Heralding his campaign as an unprecedented movement in politics, Donald Trump held his final Florida rally Monday morning and implored supporters to deliver victory.
“This is it,” Trump said before thousands at Sarasota County Fairgrounds. “Good luck, get out there. I did my thing.”
Voters, he said, have “one magnificent chance to beat the corrupt system. … I’m asking you to dream big.”
Returning to the populism that fueled his rise, Trump said he went from being “the ultimate insider” to an insurgent who will upend politics. “I had to join the other side, which is you,” he said. “Our country was in trouble.”
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The rally — punctuated by chants of “lock her up” and “drain the swamp” — begins a furious final day for Trump.
He was to fly to Raleigh, N.C., where he’s locked in a similarly close fight with Hillary Clinton. He then goes to Scranton, Pa., Manchester, N.H., and Grand Rapids, Mich., before heading home to New York.
In Sarasota, Trump railed against Obamacare and the FBI’s handling of the investigation into Clinton’s emails. “Hillary Clinton is being protected by a totally rigged system and now it’s up to the American people to deliver justice at the ballot box tomorrow.”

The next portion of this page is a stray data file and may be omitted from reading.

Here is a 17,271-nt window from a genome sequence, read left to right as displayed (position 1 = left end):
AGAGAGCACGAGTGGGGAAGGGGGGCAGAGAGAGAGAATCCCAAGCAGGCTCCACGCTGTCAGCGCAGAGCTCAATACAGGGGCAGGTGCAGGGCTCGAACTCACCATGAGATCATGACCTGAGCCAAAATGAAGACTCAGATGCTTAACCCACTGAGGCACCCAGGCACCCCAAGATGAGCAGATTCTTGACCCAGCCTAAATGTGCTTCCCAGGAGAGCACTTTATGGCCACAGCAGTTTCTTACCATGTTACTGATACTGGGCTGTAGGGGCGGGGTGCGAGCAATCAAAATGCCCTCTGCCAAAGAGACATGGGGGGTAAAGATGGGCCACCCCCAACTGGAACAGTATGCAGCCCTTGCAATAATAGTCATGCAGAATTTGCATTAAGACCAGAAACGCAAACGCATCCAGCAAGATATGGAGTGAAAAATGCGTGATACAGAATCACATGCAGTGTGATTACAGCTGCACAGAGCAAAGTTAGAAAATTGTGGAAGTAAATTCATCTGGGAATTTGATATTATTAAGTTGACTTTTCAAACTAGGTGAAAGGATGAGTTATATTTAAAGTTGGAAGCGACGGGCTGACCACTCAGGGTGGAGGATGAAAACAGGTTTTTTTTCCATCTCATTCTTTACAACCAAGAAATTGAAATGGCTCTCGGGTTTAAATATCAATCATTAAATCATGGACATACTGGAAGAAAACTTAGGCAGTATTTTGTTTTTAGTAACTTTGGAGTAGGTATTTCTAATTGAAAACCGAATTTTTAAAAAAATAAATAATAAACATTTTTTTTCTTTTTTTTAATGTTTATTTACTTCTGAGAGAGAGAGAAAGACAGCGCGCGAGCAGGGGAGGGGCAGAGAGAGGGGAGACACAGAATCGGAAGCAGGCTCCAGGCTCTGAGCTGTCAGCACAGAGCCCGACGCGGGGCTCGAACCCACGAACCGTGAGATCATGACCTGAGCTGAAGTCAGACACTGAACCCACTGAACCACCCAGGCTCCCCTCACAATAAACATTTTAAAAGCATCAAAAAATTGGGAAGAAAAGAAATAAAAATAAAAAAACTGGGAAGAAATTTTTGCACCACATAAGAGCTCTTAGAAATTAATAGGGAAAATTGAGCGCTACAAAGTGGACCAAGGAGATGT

Trump said he would get tougher on terrorism and illegal immigration, including stopping funding for so-called sanctuary cities and deporting criminals. “And yes we will build a great wall,” he said, leading to chants of “build the wall.”
Florida is a toss-up, polls show, the intensity among Trump’s followers being met with a dramatic outpouring of voters in Democratic strongholds.
Clinton is benefiting from a surge in Hispanic voters and African-Americans had begun to erase what had been a sluggish start in early voting.
Trump portrayed an alternate reality. “She used the term 'super predator’ to define black youth,” Trump said. “They are not turning out.” He predicted he would win over Hispanics as well.
After a punishing multi-state tour on Sunday, Trump had a little fun as well, admiring a mask of himself that someone threw on stage. “Nice head of hair,” he said.
“Is there any place more fun to be than a Trump rally?” he asked.
Thousands of his fans — deplorables, as they proudly say — are convinced he will win.
“You can’t touch it. It’s hard to understand this movement. It’s more a feeling than a physical thing,” said John Cavanaugh, 49, of Bradenton.
“I like that everybody hates him. All the career politicians hate him. He’s going to shake things up,” said Emma Shelter, 35, of Sarasota. “I voted for Obama twice and look where we’re at. It’s scary.”
Attorney General Pam Bondi urged the audience to get friends and family to the polls tomorrow. “This so crucial because we know Florida is about the White House.”